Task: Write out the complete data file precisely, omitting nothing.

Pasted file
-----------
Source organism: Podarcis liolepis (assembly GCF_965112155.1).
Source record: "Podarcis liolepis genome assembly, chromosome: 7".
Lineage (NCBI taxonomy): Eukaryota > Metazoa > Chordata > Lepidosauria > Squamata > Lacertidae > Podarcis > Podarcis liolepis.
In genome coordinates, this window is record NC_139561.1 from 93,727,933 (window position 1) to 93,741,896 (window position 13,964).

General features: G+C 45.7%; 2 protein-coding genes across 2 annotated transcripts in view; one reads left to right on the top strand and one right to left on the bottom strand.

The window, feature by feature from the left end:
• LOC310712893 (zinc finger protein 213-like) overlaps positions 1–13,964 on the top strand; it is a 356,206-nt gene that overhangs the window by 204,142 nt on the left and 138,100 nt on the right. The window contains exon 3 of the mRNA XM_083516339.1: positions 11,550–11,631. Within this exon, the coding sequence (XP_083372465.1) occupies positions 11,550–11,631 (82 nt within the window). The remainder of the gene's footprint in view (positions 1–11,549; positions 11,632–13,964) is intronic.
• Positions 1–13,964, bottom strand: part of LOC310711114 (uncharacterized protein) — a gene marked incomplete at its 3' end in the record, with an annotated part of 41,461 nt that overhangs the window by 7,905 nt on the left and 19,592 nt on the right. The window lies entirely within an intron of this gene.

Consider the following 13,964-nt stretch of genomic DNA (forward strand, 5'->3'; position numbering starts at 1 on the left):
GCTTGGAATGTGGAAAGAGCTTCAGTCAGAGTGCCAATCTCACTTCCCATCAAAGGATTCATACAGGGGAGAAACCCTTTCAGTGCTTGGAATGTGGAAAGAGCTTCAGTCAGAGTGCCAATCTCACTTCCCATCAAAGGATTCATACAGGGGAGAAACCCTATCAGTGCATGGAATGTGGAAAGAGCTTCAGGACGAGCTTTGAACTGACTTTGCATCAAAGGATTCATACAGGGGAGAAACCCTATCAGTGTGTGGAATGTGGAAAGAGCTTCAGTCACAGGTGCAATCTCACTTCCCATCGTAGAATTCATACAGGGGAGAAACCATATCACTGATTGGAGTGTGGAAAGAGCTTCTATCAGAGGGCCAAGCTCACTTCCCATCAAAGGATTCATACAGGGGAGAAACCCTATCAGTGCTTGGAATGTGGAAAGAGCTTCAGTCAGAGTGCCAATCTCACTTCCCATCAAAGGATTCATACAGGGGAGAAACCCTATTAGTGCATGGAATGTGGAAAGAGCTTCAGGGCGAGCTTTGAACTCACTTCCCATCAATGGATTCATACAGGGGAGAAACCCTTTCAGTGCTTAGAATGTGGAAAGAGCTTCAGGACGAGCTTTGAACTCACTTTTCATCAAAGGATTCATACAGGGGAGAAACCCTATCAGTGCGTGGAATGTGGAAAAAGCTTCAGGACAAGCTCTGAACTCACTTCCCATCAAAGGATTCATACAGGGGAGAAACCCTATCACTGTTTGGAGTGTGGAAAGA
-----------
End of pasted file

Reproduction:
Source organism: Podarcis liolepis (assembly GCF_965112155.1).
Source record: "Podarcis liolepis genome assembly, chromosome: 7".
Lineage (NCBI taxonomy): Eukaryota > Metazoa > Chordata > Lepidosauria > Squamata > Lacertidae > Podarcis > Podarcis liolepis.
In genome coordinates, this window is record NC_139561.1 from 93,727,933 (window position 1) to 93,741,896 (window position 13,964).

General features: G+C 45.7%; 2 protein-coding genes across 2 annotated transcripts in view; one reads left to right on the top strand and one right to left on the bottom strand.

The window, feature by feature from the left end:
• LOC310712893 (zinc finger protein 213-like) overlaps positions 1–13,964 on the top strand; it is a 356,206-nt gene that overhangs the window by 204,142 nt on the left and 138,100 nt on the right. The window contains exon 3 of the mRNA XM_083516339.1: positions 11,550–11,631. Within this exon, the coding sequence (XP_083372465.1) occupies positions 11,550–11,631 (82 nt within the window). The remainder of the gene's footprint in view (positions 1–11,549; positions 11,632–13,964) is intronic.
• Positions 1–13,964, bottom strand: part of LOC310711114 (uncharacterized protein) — a gene marked incomplete at its 3' end in the record, with an annotated part of 41,461 nt that overhangs the window by 7,905 nt on the left and 19,592 nt on the right. The window lies entirely within an intron of this gene.

Consider the following 13,964-nt stretch of genomic DNA (forward strand, 5'->3'; position numbering starts at 1 on the left):
GCTTGGAATGTGGAAAGAGCTTCAGTCAGAGTGCCAATCTCACTTCCCATCAAAGGATTCATACAGGGGAGAAACCCTTTCAGTGCTTGGAATGTGGAAAGAGCTTCAGTCAGAGTGCCAATCTCACTTCCCATCAAAGGATTCATACAGGGGAGAAACCCTATCAGTGCATGGAATGTGGAAAGAGCTTCAGGACGAGCTTTGAACTGACTTTGCATCAAAGGATTCATACAGGGGAGAAACCCTATCAGTGTGTGGAATGTGGAAAGAGCTTCAGTCACAGGTGCAATCTCACTTCCCATCGTAGAATTCATACAGGGGAGAAACCATATCACTGATTGGAGTGTGGAAAGAGCTTCTATCAGAGGGCCAAGCTCACTTCCCATCAAAGGATTCATACAGGGGAGAAACCCTATCAGTGCTTGGAATGTGGAAAGAGCTTCAGTCAGAGTGCCAATCTCACTTCCCATCAAAGGATTCATACAGGGGAGAAACCCTATTAGTGCATGGAATGTGGAAAGAGCTTCAGGGCGAGCTTTGAACTCACTTCCCATCAATGGATTCATACAGGGGAGAAACCCTTTCAGTGCTTAGAATGTGGAAAGAGCTTCAGGACGAGCTTTGAACTCACTTTTCATCAAAGGATTCATACAGGGGAGAAACCCTATCAGTGCGTGGAATGTGGAAAAAGCTTCAGGACAAGCTCTGAACTCACTTCCCATCAAAGGATTCATACAGGGGAGAAACCCTATCACTGTTTGGAGTGTGGAAAGA